Cockburn Sound – an incredible fishery on Perth’s doorstep.
It’s safe and accessible, providing a fantastic place for fishers of all skill levels to chase many species including squid, blue swimmer crabs, herring and much, much more.
A nurturing nursery: Watch OzFish’s video here
Cockburn Sound’s seagrass meadows are an important nursery ground for so many of our favourite fish. However, 80 per cent of these meadows have unfortunately been lost.
Despite this significant seagrass decrease, fishers have the chance to help rejuvenate the juvenile fish havens through a trailblazing re-seeding program — Seeds for Snapper.
Recfishwest CEO Dr Andrew Rowland said the seagrass meadows provided critical foraging and nursery grounds for fish, molluscs and crustaceans.
“The habitat loss impacts the area’s juvenile fish, especially pink snapper, with Cockburn Sound home to the West Coast Bioregion’s only known pink snapper spawning aggregation,” he said.
“Through Seeds for Snapper, fishers are helping restore the significant seagrass loss by hand-dispersing seagrass seeds to restore the nursery habitat for species such as pink snapper and squid.”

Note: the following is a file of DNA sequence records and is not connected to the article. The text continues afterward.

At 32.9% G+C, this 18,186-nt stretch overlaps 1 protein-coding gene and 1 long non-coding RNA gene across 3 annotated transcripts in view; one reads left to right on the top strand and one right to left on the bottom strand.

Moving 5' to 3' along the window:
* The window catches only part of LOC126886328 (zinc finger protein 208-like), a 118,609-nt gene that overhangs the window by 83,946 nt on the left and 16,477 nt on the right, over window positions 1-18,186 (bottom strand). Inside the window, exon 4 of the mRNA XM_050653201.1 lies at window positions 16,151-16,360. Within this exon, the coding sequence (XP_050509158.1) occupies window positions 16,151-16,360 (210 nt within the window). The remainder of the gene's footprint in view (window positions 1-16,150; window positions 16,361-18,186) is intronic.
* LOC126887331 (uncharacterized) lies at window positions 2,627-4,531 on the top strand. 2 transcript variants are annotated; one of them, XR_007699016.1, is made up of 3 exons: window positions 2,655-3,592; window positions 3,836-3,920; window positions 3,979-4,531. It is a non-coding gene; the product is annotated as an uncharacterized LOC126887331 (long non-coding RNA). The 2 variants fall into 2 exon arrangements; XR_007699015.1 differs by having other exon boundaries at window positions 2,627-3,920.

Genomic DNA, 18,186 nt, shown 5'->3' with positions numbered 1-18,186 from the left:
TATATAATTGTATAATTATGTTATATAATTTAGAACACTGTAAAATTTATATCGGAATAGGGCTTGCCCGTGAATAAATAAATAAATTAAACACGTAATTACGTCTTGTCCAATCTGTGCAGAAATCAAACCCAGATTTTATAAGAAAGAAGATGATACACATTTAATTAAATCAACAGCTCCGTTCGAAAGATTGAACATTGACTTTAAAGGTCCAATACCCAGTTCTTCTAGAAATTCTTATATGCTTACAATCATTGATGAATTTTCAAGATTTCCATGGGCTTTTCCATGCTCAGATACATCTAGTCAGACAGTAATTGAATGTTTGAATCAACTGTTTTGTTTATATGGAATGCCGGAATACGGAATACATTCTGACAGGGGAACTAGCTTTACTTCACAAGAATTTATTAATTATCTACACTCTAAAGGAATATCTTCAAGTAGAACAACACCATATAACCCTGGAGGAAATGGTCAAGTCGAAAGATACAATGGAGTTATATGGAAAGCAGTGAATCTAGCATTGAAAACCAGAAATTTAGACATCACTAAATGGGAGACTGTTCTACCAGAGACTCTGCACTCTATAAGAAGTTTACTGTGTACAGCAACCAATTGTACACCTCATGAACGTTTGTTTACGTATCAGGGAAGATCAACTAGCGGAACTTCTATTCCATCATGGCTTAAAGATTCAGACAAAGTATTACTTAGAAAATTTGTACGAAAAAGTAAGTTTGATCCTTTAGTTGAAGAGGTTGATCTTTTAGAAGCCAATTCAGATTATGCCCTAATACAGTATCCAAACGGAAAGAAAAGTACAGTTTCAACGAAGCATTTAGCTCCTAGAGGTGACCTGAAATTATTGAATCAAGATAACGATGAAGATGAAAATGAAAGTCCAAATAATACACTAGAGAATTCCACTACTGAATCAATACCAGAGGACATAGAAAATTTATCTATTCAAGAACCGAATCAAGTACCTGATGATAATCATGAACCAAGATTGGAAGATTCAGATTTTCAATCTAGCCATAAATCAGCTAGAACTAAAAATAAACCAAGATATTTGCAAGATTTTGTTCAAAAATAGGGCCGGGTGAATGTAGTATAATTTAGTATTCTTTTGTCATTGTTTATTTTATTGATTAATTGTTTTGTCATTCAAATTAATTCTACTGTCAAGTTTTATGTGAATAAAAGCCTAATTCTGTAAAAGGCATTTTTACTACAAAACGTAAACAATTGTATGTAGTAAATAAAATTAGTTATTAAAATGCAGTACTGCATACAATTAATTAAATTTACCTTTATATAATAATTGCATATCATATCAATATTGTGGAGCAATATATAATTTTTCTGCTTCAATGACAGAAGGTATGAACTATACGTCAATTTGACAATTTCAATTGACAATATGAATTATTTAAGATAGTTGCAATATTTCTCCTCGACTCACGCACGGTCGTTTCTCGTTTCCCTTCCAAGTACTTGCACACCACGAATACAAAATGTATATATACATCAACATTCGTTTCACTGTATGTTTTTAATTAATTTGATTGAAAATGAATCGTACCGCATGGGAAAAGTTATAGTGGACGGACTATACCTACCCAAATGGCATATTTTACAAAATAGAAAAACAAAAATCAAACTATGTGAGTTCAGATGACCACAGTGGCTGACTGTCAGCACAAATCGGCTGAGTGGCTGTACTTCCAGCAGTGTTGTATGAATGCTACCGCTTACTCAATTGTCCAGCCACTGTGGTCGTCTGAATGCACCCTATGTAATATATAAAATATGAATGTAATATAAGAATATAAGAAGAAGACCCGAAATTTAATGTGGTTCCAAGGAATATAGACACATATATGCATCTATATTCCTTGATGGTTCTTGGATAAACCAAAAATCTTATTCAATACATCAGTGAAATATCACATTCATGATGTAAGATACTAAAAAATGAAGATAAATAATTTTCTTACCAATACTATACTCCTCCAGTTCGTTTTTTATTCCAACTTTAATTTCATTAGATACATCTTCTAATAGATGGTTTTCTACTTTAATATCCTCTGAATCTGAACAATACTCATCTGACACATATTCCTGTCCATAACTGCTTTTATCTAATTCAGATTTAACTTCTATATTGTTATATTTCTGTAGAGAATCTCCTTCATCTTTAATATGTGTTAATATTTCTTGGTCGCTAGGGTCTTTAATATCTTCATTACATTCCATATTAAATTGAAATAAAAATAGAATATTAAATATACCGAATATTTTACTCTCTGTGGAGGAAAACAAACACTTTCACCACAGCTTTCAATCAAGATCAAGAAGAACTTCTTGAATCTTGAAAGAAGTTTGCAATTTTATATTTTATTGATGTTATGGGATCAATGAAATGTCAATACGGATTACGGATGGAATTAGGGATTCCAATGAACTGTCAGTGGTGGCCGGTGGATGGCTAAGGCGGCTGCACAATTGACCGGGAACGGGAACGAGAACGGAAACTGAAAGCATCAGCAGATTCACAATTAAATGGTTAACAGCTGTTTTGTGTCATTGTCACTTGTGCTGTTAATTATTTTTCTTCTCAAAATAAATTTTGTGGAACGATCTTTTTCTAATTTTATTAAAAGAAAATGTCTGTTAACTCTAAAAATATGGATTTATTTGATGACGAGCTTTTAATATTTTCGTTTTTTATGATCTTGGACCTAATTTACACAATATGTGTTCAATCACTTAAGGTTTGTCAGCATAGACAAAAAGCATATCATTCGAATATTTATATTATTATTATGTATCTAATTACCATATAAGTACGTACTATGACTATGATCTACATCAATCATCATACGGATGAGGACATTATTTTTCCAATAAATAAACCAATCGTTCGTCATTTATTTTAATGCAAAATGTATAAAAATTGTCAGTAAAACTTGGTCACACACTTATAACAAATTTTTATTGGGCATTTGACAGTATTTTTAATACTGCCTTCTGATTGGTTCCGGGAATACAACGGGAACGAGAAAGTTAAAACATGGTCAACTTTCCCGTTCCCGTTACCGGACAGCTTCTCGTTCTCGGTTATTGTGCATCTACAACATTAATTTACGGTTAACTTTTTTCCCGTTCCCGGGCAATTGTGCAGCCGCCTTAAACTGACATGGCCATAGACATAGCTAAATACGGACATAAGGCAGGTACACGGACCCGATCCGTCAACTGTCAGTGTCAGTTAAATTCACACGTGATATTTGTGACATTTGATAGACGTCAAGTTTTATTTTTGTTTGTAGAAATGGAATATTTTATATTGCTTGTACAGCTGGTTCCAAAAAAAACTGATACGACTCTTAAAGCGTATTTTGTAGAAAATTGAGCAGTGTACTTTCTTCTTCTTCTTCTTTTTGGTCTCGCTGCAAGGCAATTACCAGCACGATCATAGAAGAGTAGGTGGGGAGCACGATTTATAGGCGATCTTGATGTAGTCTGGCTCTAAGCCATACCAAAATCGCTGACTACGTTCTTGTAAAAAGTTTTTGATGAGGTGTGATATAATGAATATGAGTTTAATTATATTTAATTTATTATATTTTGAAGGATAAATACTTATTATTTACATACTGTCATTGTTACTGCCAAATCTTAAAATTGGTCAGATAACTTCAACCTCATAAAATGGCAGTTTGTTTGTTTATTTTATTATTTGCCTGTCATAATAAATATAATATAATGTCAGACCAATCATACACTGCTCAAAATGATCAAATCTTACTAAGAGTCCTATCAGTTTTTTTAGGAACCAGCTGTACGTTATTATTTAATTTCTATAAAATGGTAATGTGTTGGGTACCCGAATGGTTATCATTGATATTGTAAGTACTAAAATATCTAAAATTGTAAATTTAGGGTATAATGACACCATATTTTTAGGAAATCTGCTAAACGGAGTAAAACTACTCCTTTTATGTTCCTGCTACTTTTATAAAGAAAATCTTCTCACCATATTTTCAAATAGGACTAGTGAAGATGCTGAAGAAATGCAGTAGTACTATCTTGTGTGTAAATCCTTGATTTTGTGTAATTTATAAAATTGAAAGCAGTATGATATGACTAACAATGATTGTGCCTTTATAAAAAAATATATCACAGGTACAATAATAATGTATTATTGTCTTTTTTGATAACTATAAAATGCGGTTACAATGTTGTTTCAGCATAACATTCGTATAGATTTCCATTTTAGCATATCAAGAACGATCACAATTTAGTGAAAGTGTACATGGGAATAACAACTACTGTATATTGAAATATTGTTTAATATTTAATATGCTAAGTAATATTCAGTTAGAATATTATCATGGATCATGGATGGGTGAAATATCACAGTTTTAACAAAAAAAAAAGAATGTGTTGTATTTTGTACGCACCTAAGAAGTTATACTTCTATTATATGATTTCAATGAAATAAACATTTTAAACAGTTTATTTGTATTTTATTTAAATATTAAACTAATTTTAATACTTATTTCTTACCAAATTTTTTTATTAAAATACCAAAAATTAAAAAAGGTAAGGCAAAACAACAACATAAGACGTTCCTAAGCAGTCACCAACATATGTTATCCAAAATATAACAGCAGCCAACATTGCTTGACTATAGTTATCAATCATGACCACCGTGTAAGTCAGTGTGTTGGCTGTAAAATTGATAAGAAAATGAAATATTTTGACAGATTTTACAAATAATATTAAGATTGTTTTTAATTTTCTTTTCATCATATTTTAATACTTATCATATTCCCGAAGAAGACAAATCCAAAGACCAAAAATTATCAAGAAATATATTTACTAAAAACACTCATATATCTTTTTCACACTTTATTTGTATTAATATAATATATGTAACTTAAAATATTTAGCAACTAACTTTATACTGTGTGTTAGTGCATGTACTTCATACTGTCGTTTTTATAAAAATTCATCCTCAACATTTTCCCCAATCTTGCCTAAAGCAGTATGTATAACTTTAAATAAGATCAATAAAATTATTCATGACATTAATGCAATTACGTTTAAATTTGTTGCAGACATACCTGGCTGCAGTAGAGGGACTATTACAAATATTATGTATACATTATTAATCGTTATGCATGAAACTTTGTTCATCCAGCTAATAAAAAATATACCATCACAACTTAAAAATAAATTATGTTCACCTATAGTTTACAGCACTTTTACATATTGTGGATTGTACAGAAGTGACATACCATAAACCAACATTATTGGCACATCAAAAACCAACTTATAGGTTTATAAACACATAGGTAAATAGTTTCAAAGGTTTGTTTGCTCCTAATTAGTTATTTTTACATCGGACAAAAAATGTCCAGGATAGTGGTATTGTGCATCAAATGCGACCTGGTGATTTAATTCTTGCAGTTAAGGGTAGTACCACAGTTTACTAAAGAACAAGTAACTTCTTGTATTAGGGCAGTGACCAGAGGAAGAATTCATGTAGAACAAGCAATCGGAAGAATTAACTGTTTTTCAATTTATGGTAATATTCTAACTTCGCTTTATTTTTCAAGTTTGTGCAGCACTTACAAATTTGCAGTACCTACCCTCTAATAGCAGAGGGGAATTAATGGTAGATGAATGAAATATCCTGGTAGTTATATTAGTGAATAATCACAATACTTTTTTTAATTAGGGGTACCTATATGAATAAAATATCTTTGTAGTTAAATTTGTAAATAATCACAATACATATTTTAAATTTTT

How you can help: Sign-up as a Seeds for Snapper 2021 volunteer here!
The fourth Seeds for Snapper officially gets underway next month, highlighted by a free seeding day for families to help disperse seagrass seeds at Cockburn Power Boats Association on 20 November from 9am to 1pm.
There are also opportunities for diving enthusiasts to help gather seeds for the innovative project – check out the Ozfish Seeds for Snapper web page here.
OzFish have set a goal to reseed one million seeds in Cockburn Sound to help underpin the fishery’s nursery habitat.
Currently, more than 500,000 seeds have been released through the Seeds for Snapper program.
OzFish’s WA Program Manager Andrew Matthews encouraged fishers to lend a helping hand at this year’s Seeds for Snapper.
“Volunteers are the driving force of this project,” he said.
Seeds sow a sanctuary
A UWA study found Cockburn Sound’s seagrass has been in long-term decline.
The report noted Cockburn Sound lost almost 80 per cent of its seagrass meadows between 1960s and 1980s, falling from about 4,000ha to less than 900ha.
The Sound’s loss of seagrass is significant – equivalent to more than 1,800 Optus Stadium-sized ovals.
“Seagrass meadows help improve fishing opportunities – there is a link between seagrass habitats and coastal fisheries,” Dr Rowland said.
“If you love fishing Cockburn Sound with your family and friends, be sure to contact OzFish and see how you can get involved in Seeds for Snapper as a volunteer.”